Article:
of sovereign grace. In giving though great, and in our view his Son to redeem the world it far beyond comprehension, is was the will of the Father, that finite. The idea would be abhe should take on him not the surd, to suppose that the view of nature of angels but the seed of infinitude is increased by joining Abraham, and be a merciful any thing finite with it. An and faithful high priest in things object cannot be contemplated pertaining to men. It was all of greater extent and importthe sovereign determination of ance than God, the infinite JeGod, according to the good hovah. pleasure of his will, to the praise If the greatest possible good of the glory of his grace, where of creation be included, or imin he hath made us accepted in plied, in the glory of God, then the beloved.” The gospel, which it is secured in his seeking his teveals his mercy, makes known glory. But if, in any respect, " the mystery of his will, accor- it be a separate and different inding to his good pleasure, which terest from that of God, so as he hath purposed in himself.” not to be included in his glory, ( That we should be to the he doubtless will honor himself : praise of his glory." And saith “ Yea, let God be true, but every an apostle, “ Ye were sealed with man a liar :" let him possess all the Holy Spirit of promise, which glory, whatever may be the glois the earnest of our inheritance, ry, or happiness of creation. until the redemption of the Is the accomplishment of the purchased possession, unto the greatest possible good of creapraise of his glory."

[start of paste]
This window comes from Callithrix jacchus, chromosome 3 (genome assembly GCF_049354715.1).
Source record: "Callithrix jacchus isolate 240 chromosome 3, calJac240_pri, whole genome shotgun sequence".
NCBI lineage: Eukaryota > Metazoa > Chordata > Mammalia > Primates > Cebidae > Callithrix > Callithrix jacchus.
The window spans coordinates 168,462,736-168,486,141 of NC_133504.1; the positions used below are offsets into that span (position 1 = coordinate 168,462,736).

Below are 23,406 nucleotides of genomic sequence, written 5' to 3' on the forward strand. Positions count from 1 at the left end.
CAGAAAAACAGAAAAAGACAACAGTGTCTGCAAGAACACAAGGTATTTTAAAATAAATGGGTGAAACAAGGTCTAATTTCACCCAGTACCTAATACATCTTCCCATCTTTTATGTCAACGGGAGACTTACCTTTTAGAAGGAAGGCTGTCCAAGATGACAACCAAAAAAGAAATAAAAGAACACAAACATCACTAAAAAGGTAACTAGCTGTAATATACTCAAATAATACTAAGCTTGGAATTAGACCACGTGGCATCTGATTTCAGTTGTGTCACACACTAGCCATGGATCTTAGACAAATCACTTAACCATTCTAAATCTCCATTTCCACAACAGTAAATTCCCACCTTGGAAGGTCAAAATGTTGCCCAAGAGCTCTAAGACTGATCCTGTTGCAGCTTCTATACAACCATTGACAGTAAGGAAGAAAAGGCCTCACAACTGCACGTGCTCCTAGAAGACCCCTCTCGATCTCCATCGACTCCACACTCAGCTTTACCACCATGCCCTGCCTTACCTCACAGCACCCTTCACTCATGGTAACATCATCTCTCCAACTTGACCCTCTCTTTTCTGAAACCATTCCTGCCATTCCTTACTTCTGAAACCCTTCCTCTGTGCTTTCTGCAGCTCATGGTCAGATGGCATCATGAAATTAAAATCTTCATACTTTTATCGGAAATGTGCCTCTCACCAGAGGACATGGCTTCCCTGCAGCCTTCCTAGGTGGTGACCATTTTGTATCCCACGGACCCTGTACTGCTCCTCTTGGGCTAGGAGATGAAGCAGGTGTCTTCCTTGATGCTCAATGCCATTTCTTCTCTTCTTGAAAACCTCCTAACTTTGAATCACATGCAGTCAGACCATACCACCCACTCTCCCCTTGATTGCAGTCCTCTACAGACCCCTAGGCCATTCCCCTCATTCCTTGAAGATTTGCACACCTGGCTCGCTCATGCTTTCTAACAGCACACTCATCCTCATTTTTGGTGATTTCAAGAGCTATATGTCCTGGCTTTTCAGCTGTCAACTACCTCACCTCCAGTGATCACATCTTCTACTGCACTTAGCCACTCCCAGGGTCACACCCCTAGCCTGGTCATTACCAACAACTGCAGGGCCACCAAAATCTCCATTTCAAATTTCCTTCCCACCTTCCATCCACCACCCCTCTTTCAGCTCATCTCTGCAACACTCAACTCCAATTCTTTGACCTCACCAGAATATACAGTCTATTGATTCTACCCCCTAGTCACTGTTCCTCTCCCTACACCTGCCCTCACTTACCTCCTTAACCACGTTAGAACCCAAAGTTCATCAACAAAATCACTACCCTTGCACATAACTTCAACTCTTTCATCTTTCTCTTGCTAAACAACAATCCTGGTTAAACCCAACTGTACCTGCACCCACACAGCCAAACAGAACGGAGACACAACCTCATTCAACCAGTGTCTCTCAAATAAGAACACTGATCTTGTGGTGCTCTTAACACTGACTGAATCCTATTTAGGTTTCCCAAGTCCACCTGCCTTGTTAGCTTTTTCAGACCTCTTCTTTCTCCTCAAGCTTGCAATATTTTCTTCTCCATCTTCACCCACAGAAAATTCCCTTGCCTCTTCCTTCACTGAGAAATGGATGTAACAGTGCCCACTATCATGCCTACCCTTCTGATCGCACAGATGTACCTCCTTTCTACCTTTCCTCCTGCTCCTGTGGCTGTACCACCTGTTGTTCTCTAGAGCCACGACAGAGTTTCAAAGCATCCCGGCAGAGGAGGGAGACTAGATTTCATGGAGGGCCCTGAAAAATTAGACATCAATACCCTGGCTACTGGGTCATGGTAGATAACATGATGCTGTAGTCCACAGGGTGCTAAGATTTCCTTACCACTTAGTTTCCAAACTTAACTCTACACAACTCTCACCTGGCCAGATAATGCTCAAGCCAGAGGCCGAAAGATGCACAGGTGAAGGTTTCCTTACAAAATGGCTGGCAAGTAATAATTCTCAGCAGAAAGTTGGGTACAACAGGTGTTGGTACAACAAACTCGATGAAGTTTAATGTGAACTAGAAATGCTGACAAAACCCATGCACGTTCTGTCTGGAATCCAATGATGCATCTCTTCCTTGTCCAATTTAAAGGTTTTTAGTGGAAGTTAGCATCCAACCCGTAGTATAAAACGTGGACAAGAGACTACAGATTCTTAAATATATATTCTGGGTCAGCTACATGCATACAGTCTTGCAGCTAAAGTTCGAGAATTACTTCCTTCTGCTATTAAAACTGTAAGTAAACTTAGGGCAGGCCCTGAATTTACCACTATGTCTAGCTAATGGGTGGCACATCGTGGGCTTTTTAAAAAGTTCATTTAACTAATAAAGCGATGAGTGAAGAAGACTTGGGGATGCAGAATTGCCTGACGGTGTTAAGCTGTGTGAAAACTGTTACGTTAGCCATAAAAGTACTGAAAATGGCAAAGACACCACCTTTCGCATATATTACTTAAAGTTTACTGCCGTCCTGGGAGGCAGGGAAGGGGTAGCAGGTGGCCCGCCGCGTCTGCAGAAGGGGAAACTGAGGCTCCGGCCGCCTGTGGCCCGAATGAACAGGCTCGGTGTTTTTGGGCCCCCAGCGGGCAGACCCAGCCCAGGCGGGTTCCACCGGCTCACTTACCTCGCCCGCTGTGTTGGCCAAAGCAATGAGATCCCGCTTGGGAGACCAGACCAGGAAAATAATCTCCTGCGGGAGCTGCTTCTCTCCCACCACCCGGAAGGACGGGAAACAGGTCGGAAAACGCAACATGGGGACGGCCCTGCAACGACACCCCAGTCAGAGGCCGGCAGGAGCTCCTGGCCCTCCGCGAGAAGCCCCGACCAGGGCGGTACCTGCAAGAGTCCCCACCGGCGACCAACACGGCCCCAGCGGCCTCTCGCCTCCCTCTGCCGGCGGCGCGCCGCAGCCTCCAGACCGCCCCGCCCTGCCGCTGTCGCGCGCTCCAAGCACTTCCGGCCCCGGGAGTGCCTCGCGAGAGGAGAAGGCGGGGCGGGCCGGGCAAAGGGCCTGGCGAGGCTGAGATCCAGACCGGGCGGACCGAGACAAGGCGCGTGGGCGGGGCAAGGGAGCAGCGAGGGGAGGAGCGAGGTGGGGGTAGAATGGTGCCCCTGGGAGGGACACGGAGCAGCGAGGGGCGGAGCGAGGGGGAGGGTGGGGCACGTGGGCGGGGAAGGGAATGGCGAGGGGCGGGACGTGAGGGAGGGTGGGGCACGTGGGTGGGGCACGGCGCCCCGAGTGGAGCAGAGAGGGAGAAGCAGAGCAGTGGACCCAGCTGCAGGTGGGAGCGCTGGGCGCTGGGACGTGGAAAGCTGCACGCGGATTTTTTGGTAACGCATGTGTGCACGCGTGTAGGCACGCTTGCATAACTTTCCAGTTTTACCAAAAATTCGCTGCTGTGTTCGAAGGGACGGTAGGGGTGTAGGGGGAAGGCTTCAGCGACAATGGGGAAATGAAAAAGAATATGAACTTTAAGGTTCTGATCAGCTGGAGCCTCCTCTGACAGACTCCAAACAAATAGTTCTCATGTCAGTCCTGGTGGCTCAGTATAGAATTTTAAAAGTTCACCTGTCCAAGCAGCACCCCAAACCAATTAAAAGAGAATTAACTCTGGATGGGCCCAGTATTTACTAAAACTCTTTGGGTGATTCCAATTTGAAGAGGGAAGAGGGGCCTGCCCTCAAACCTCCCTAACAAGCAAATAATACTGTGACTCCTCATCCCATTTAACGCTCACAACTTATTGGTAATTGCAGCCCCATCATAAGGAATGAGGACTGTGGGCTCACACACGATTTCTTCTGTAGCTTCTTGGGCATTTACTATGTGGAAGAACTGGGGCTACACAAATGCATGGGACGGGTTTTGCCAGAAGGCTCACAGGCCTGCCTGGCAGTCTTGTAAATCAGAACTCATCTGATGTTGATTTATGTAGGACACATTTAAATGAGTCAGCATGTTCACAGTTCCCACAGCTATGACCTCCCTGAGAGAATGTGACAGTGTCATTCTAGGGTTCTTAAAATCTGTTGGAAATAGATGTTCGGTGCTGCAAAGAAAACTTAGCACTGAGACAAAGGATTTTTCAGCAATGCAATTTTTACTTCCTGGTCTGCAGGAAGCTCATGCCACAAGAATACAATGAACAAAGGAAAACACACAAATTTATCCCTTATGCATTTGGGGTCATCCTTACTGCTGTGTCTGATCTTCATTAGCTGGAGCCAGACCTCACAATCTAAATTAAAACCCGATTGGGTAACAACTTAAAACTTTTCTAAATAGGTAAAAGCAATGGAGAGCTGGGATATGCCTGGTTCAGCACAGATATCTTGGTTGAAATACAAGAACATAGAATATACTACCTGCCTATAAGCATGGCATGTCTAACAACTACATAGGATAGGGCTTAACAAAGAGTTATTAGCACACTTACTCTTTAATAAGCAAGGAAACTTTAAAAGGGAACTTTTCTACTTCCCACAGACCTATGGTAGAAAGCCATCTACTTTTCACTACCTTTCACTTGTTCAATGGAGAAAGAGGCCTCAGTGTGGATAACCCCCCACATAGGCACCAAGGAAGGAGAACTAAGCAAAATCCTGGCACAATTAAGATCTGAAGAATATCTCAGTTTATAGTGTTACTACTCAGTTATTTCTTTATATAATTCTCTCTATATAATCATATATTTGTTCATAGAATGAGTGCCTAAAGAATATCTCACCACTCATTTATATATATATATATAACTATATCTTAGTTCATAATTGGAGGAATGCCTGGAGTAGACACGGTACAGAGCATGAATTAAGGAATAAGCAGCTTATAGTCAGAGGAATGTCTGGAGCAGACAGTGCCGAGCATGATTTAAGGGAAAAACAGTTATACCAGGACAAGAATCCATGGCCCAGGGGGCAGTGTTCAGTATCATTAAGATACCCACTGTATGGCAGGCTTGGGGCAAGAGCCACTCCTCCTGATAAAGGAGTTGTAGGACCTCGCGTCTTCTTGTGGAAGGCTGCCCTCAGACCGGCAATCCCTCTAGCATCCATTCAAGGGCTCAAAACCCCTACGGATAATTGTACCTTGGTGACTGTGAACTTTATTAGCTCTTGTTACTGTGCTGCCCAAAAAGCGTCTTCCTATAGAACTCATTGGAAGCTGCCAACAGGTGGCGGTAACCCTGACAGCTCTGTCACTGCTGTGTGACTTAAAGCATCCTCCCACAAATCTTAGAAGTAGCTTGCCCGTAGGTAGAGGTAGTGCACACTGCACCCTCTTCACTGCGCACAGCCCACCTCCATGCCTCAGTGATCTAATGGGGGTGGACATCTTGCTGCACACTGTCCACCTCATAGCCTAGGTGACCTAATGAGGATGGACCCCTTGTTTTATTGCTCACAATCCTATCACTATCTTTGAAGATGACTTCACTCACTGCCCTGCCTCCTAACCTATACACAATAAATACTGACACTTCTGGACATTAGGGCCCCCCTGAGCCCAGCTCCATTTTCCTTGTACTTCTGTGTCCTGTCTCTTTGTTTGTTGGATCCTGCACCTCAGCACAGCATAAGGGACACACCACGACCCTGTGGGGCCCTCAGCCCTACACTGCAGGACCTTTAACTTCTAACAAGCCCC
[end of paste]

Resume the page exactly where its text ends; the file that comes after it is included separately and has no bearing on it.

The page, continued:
tures necessary to the glory of The good of creatures is con- God? Is it essential to the dissidered by God as they are his play of his infinite benevolence ? work ; and to show justice, | The question is vast, and is it truth and benevolence in his certain that a finite mind and treatment of them is necessary one affected by sin, can compreto the display of his glory. hend it ? Let man pause, before His nature being love, including he decides on a subject so high every moral excellence, he can- and full of glory. I not do wrong, and acting in infi- ' God has seen fit to create nite wisdom he certainly will do finite intelligences, and to make right. In the inspired passages himself known to them in which have been adduced, all works, which to them appear of things are said to be to him, as vast extent. The glory of God well as of him and through him; in them is adorable. But are and the redemption of men, men prepared to say that he which of all works is the great-has exerted almighty power as est, is to the praise of his glory. | far as is possible, and that infinite Christians also, who are to be wisdom is, or ever will be, eximitators of him, are command- hausted, or will do its utmost, ed,“ Doall to the glory of God.” | in contriving varieties of created